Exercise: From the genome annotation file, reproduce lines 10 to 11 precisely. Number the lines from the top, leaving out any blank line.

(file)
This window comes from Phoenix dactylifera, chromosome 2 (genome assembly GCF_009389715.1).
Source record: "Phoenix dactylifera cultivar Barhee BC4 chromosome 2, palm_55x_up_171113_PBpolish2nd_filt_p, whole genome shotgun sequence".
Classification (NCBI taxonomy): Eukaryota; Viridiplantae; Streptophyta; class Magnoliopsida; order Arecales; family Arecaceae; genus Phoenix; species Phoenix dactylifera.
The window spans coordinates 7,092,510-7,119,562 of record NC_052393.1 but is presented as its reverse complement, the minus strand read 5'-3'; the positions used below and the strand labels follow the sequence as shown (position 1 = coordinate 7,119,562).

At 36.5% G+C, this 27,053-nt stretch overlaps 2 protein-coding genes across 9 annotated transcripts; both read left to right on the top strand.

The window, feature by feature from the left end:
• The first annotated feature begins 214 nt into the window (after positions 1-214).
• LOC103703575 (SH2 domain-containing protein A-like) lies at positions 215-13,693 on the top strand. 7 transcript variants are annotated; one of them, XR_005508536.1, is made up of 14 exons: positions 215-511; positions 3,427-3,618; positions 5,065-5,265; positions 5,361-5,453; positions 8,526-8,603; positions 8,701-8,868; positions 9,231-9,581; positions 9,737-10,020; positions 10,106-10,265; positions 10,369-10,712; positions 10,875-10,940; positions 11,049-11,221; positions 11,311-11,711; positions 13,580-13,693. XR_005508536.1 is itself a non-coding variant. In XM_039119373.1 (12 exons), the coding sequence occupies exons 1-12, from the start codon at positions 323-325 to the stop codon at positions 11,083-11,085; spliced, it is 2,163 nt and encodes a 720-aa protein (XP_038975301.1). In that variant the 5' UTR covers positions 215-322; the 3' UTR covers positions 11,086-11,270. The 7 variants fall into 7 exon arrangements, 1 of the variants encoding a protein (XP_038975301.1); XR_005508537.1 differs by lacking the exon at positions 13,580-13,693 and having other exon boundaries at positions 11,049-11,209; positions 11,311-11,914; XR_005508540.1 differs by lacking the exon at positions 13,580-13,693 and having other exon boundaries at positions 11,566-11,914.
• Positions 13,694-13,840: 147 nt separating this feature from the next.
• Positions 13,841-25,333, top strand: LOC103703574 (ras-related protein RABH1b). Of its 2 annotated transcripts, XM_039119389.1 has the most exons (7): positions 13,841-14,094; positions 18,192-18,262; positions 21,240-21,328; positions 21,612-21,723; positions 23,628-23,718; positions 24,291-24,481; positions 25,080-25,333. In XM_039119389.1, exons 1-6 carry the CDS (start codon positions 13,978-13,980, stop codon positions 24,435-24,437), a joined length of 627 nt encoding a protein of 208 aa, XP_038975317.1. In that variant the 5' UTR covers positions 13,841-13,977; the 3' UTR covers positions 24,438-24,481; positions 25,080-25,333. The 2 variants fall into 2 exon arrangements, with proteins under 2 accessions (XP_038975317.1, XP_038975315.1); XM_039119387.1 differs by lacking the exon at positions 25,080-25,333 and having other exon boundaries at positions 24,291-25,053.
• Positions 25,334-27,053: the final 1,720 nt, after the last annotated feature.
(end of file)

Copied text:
• Positions 13,841-25,333, top strand: LOC103703574 (ras-related protein RABH1b). Of its 2 annotated transcripts, XM_039119389.1 has the most exons (7): positions 13,841-14,094; positions 18,192-18,262; positions 21,240-21,328; positions 21,612-21,723; positions 23,628-23,718; positions 24,291-24,481; positions 25,080-25,333. In XM_039119389.1, exons 1-6 carry the CDS (start codon positions 13,978-13,980, stop codon positions 24,435-24,437), a joined length of 627 nt encoding a protein of 208 aa, XP_038975317.1. In that variant the 5' UTR covers positions 13,841-13,977; the 3' UTR covers positions 24,438-24,481; positions 25,080-25,333. The 2 variants fall into 2 exon arrangements, with proteins under 2 accessions (XP_038975317.1, XP_038975315.1); XM_039119387.1 differs by lacking the exon at positions 25,080-25,333 and having other exon boundaries at positions 24,291-25,053.
• Positions 25,334-27,053: the final 1,720 nt, after the last annotated feature.